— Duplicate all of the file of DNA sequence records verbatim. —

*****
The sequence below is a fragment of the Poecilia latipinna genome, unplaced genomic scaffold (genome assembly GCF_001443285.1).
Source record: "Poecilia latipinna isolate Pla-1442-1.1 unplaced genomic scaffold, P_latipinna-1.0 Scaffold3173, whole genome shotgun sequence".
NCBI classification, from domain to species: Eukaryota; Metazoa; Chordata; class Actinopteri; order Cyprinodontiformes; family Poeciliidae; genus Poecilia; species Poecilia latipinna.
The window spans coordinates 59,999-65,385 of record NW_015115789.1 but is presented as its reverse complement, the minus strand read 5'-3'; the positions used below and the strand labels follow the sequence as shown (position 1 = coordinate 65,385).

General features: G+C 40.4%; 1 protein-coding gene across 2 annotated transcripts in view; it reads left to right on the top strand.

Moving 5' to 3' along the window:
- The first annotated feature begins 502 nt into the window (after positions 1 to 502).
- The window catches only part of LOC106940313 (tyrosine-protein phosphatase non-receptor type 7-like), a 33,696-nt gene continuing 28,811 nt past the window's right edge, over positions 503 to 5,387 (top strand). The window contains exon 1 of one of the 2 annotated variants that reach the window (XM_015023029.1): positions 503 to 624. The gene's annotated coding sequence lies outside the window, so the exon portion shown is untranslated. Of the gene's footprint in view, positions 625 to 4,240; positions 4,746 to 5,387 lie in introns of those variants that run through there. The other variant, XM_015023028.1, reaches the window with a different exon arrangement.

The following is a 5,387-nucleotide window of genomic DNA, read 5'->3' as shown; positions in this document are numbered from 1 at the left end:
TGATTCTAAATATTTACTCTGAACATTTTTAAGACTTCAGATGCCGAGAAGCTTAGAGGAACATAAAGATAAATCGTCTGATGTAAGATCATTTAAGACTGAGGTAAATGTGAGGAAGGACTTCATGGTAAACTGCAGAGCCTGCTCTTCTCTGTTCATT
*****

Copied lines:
The sequence below is a fragment of the Poecilia latipinna genome, unplaced genomic scaffold (genome assembly GCF_001443285.1).
Source record: "Poecilia latipinna isolate Pla-1442-1.1 unplaced genomic scaffold, P_latipinna-1.0 Scaffold3173, whole genome shotgun sequence".
NCBI classification, from domain to species: Eukaryota; Metazoa; Chordata; class Actinopteri; order Cyprinodontiformes; family Poeciliidae; genus Poecilia; species Poecilia latipinna.
The window spans coordinates 59,999-65,385 of record NW_015115789.1 but is presented as its reverse complement, the minus strand read 5'-3'; the positions used below and the strand labels follow the sequence as shown (position 1 = coordinate 65,385).

General features: G+C 40.4%; 1 protein-coding gene across 2 annotated transcripts in view; it reads left to right on the top strand.

Moving 5' to 3' along the window:
- The first annotated feature begins 502 nt into the window (after positions 1 to 502).
- The window catches only part of LOC106940313 (tyrosine-protein phosphatase non-receptor type 7-like), a 33,696-nt gene continuing 28,811 nt past the window's right edge, over positions 503 to 5,387 (top strand). The window contains exon 1 of one of the 2 annotated variants that reach the window (XM_015023029.1): positions 503 to 624. The gene's annotated coding sequence lies outside the window, so the exon portion shown is untranslated. Of the gene's footprint in view, positions 625 to 4,240; positions 4,746 to 5,387 lie in introns of those variants that run through there. The other variant, XM_015023028.1, reaches the window with a different exon arrangement.

The following is a 5,387-nucleotide window of genomic DNA, read 5'->3' as shown; positions in this document are numbered from 1 at the left end:
TGATTCTAAATATTTACTCTGAACATTTTTAAGACTTCAGATGCCGAGAAGCTTAGAGGAACATAAAGATAAATCGTCTGATGTAAGATCATTTAAGACTGAGGTAAATGTGAGGAAGGACTTCATGGTAAACTGCAGAGCCTGCTCTTCTCTGTTCATT